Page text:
So, Lenovo has come full circle to become the largest PC vendor in the second quarter. Can the company maintain this lead? Given the slowdown in China and the evidence that HP has some new systems in the pipeline, can HP get back on top?
In China, Lenovo is definitely one of the most respected companies among high-tech firms, with its investment in R&D and solid management. While Lenovo also has big ambition for mobile handsets, I think they have a good staying power in the PC market.
I wonder if IBM would truly agree that it was a bad move. Lenovo has done very well with the business, but even so we know the margins are razor thin. We know that PC sales are on a downward trend that likely is not going to be reversed. IBM got out, and I don't know that the company has any regrets about that.
I too feel that IBM has better plans for investment and generating revenue. I also feel that the real story here is about Dell; positioning itself well for success if/when the market segment expands. Delays in getting their ownership and management plans sorted out won't help their efforts any but the numbers look good.
>> Can the company maintain this lead? Given the slowdown in China and the evidence that HP has some new systems in the pipeline, can HP get back on top?
HP does not need to get back on top. They should focus less on number shipped to margin obtained. It is like airline business. You can fill 5 seats at the economy but one business class can make all the difference. Sure, Wall Street will like that the other carried 5 people while you have one passenger. But in your books, you look better. HP may be unable to catch Levono in volume, but they can still lbe more profitable in that sector.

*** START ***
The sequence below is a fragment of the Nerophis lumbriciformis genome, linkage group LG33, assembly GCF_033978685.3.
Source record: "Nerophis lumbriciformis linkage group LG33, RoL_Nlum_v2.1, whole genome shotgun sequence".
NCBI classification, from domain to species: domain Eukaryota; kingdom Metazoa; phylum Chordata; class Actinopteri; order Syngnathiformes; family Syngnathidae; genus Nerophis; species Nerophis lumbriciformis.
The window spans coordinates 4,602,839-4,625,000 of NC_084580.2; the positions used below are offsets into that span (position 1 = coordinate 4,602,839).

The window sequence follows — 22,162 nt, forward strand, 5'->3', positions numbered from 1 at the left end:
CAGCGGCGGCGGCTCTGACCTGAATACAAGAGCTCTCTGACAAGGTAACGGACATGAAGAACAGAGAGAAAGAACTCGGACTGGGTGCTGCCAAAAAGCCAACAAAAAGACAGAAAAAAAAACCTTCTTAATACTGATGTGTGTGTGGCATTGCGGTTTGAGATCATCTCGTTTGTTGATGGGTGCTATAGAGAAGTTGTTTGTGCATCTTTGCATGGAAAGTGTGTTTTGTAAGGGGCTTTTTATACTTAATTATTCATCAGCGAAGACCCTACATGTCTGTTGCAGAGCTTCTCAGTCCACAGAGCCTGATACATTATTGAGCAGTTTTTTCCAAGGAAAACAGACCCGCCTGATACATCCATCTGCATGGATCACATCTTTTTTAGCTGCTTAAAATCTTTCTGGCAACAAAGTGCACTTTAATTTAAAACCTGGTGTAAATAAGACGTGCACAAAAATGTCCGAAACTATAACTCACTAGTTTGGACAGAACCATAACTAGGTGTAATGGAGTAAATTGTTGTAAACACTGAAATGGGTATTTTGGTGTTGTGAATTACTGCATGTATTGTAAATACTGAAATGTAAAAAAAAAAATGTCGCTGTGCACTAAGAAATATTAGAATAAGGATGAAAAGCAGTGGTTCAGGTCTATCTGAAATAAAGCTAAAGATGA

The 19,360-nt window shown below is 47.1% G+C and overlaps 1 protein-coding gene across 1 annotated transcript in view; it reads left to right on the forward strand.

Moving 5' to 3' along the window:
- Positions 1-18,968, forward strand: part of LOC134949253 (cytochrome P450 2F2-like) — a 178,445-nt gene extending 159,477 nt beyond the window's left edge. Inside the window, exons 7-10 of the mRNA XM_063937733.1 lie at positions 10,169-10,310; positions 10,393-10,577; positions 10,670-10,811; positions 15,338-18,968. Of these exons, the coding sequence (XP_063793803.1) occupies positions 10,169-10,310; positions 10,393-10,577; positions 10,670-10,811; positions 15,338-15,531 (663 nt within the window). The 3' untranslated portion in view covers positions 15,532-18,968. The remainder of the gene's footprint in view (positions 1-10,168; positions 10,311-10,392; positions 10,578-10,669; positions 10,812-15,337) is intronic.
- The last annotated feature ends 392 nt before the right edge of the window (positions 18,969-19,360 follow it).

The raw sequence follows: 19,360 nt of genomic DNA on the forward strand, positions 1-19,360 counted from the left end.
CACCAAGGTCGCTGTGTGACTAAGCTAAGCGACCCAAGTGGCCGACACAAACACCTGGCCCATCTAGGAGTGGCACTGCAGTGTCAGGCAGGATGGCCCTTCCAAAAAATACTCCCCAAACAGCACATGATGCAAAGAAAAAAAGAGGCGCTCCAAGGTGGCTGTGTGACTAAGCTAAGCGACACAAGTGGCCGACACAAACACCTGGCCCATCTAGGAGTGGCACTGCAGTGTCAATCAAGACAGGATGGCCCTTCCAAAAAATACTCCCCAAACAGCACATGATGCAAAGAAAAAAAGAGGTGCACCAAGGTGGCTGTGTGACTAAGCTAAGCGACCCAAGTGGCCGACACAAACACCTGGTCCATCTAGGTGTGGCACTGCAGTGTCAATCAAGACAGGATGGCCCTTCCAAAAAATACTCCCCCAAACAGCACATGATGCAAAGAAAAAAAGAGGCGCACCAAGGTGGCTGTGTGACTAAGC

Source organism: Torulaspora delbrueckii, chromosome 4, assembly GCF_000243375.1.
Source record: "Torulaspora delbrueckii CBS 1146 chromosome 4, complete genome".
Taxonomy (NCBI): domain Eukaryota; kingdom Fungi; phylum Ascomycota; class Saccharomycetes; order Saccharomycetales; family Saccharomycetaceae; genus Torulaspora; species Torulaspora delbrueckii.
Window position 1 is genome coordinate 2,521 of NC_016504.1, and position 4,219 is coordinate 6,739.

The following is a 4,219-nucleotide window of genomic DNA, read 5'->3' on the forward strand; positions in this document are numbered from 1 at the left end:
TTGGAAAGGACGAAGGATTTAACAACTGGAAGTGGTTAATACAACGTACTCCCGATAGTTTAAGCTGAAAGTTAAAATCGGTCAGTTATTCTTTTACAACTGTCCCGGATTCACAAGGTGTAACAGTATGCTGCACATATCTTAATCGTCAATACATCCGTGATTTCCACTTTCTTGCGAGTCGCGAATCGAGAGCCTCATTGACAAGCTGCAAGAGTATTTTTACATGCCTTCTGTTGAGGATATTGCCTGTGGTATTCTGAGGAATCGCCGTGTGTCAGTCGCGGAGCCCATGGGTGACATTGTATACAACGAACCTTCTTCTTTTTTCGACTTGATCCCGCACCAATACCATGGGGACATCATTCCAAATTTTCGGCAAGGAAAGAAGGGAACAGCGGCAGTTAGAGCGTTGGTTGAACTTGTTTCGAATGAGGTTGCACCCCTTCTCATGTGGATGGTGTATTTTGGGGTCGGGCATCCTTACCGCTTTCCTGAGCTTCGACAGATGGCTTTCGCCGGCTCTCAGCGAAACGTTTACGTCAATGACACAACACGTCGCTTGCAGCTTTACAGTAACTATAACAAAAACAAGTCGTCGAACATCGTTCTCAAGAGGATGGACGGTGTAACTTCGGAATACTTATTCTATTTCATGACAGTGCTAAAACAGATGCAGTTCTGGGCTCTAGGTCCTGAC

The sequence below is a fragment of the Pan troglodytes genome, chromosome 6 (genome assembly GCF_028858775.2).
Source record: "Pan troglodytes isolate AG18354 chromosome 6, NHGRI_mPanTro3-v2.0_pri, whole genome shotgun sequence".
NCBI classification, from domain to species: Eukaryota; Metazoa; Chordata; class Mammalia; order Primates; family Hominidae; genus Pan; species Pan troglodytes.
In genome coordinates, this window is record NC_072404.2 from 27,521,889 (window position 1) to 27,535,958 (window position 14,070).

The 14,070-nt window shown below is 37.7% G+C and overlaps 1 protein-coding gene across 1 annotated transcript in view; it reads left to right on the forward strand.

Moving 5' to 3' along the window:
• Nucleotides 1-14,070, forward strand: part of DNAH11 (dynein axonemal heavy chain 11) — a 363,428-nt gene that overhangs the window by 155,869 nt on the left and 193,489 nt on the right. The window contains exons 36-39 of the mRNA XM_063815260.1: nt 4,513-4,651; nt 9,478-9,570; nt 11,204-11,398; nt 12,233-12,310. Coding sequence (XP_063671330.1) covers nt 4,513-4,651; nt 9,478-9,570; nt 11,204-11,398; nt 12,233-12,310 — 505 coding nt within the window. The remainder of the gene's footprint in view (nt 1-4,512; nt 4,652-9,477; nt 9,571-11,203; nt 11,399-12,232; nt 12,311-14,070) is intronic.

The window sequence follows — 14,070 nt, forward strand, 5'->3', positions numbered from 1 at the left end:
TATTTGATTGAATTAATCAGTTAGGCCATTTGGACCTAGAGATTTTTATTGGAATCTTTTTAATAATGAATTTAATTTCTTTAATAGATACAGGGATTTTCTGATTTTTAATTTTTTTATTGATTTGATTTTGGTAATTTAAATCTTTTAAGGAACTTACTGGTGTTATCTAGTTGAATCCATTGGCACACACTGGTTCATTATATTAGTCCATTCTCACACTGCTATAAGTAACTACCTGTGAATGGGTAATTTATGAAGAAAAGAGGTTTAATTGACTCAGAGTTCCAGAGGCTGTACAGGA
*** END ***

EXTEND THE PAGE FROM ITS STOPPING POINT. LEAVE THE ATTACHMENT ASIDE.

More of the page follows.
>> I think they have a good staying power in the PC market.
A recent piece about the company in one of the leading global magazines shows that they still believe that PC has a place in the future. This is a company that is efficiently managed and can generate innovations just as their Western peers.
IBM made the best decision as they have focussed on more lucrative business segment. I do not see the reason why they need to regret. The data analytics, Smart Cities, Walton etc are future markets that could be bigger than PCs.
If I were IBM, I wouldn't regret getting out. They got out in the first place because they couldn't make money, and the fundamentals that made them bail haven't changed.
PCs are commodities, with commodity pricing and razor thin margins, where the lowest cost producer wins. IBM has never been the lowest cost producer in any market. And the PC market is largely retail, and IBM has always been a B2B supplier, and never really understood retail. (Their attempt years back to have their own retail stores was a notable failure.)
Lenovo understands retail and can be cost competitive, so it's not a real surprise they reached the number one position.
What are the engineering and design challenges in creating successful IoT devices? These devices are usually small, resource-constrained electronics designed to sense, collect, send, and/or interpret data. Some of the devices need to be smart enough to act upon data in real time, 24/7. Specifically the guests will discuss sensors, security, and lessons from IoT deployments.